Should every employer have an anti-harassment policy?

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Jeffrey Johnson is a legal writer with a focus on personal injury. He has worked on personal injury and sovereign immunity litigation in addition to experience in family, estate, and criminal law. He earned a J.D. from the University of Baltimore and has worked in legal offices and non-profits in Maryland, Texas, and North Carolina. He has also earned an MFA in screenwriting from Chapman Univer...

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UPDATED: Jul 16, 2021

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As a general matter, it’s a good idea for every employer to have harassment laws in place, such as a sexual harassment policy or an anti-harassment policy. Having these policies in place can go a long way toward protecting an employer from a sexual harassment lawsuit or other civil rights lawsuit.

There are a wide array of protections available under the law that protect individuals from being harassed or discriminated against. Under various pieces of civil rights legislation, employee discrimination on the basis of race, religion, gender, national origin, age, disability or any other protected status is prohibited. These civil rights laws vary by state. The employee is protected in terms being hired, fired or promoted, and in regards to any of the terms and conditions of employment.

This means an employee can sue if he or she is being sexually harassed, or harassed in any other way, in the workplace, or if the workplace is a hostile work environment on the basis of that employee’s protected status. The employee who is the victim of harassment or discrimination can sue not just the harasser, but the actual company itself for the harassment. Whether a company will be liable, and/or whether the company will have to pay punitive damages, will depend in large part on whether there were resources available to the employee to stop the harassing behavior.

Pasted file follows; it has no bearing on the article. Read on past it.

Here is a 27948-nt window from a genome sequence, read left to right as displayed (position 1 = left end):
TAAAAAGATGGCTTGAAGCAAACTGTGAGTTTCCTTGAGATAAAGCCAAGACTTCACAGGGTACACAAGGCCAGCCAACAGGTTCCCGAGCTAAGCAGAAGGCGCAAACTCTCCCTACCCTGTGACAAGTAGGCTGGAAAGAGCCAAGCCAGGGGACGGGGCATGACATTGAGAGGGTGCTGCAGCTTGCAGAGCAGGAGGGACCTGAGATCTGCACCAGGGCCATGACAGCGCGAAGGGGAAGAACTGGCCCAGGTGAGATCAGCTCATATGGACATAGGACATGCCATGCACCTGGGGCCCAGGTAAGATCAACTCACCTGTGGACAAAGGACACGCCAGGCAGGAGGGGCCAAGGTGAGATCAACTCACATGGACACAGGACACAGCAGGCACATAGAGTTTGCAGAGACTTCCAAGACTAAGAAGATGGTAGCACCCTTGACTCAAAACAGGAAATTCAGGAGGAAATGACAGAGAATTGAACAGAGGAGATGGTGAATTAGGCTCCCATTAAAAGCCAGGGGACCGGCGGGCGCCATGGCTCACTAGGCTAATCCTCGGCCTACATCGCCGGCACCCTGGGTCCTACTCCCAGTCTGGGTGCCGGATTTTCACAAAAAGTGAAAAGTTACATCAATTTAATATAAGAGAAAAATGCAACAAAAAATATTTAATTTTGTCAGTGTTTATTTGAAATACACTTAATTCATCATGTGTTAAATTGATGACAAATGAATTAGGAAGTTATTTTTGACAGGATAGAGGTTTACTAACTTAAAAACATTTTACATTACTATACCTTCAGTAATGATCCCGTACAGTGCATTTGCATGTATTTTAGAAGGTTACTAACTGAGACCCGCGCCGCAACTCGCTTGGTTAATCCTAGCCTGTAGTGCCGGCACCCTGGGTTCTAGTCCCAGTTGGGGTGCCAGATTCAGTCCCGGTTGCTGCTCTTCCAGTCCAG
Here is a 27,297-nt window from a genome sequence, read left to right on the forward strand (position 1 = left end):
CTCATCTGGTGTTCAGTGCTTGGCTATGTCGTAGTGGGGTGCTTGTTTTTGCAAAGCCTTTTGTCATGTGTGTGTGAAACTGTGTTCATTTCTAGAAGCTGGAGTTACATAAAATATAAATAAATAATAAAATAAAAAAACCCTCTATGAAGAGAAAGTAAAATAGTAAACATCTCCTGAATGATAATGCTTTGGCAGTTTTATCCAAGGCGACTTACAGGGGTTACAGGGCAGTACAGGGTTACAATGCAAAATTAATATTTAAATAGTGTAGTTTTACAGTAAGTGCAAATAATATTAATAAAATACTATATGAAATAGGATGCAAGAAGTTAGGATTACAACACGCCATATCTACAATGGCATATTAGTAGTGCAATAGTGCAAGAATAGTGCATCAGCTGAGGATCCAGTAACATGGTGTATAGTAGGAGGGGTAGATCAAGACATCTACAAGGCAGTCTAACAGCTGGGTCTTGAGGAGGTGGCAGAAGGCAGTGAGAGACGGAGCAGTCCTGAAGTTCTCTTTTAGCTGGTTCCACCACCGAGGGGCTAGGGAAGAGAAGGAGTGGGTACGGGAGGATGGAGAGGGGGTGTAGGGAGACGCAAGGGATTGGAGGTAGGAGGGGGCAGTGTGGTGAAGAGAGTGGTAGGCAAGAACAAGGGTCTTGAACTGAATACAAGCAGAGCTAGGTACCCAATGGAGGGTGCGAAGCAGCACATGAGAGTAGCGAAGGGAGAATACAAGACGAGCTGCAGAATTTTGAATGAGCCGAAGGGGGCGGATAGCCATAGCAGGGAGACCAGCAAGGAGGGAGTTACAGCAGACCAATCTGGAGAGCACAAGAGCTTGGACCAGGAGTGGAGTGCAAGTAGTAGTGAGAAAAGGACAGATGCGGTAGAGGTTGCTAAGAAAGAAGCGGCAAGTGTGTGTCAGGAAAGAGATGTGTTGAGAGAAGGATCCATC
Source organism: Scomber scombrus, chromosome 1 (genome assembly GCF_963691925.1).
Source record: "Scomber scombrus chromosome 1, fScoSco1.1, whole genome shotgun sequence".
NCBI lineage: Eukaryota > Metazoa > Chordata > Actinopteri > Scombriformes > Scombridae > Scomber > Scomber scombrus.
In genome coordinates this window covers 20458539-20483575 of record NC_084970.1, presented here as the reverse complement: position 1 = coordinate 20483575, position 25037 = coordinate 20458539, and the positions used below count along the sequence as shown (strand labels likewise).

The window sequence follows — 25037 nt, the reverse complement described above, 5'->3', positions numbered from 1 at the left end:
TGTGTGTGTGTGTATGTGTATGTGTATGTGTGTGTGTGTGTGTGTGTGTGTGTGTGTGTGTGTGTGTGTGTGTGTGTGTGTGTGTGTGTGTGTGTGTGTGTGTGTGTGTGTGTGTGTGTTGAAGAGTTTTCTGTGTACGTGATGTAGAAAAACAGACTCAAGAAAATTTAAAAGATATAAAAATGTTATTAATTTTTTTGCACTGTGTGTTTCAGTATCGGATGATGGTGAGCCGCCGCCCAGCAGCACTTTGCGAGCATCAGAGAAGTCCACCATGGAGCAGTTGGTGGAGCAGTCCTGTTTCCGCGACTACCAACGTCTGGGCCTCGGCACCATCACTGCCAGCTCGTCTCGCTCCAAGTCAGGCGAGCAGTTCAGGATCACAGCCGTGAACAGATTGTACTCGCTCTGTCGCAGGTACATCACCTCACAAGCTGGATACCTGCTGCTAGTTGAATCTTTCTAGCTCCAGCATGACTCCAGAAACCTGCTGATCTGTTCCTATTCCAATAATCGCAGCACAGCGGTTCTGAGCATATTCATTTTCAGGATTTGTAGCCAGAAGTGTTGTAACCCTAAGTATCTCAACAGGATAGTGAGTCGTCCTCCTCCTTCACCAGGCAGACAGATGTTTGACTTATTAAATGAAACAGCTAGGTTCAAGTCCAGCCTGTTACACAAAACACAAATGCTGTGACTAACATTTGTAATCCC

A good anti-harassment policy will not only forbid sexual harassment or harassment or any other kind, but it will also provide a means with which the employee can report harassment to people who are able to take action. For example, the employee must have the option of going to both a boss or higher up individual, but also a separate entity like a human resources department in case the boss is the harasser or is condoning the harassment. 

If you have any further questions concerning sexual harassment law, contact a sexual harassment attorney who can answer your questions and offer advice about your anti-harassment policy.

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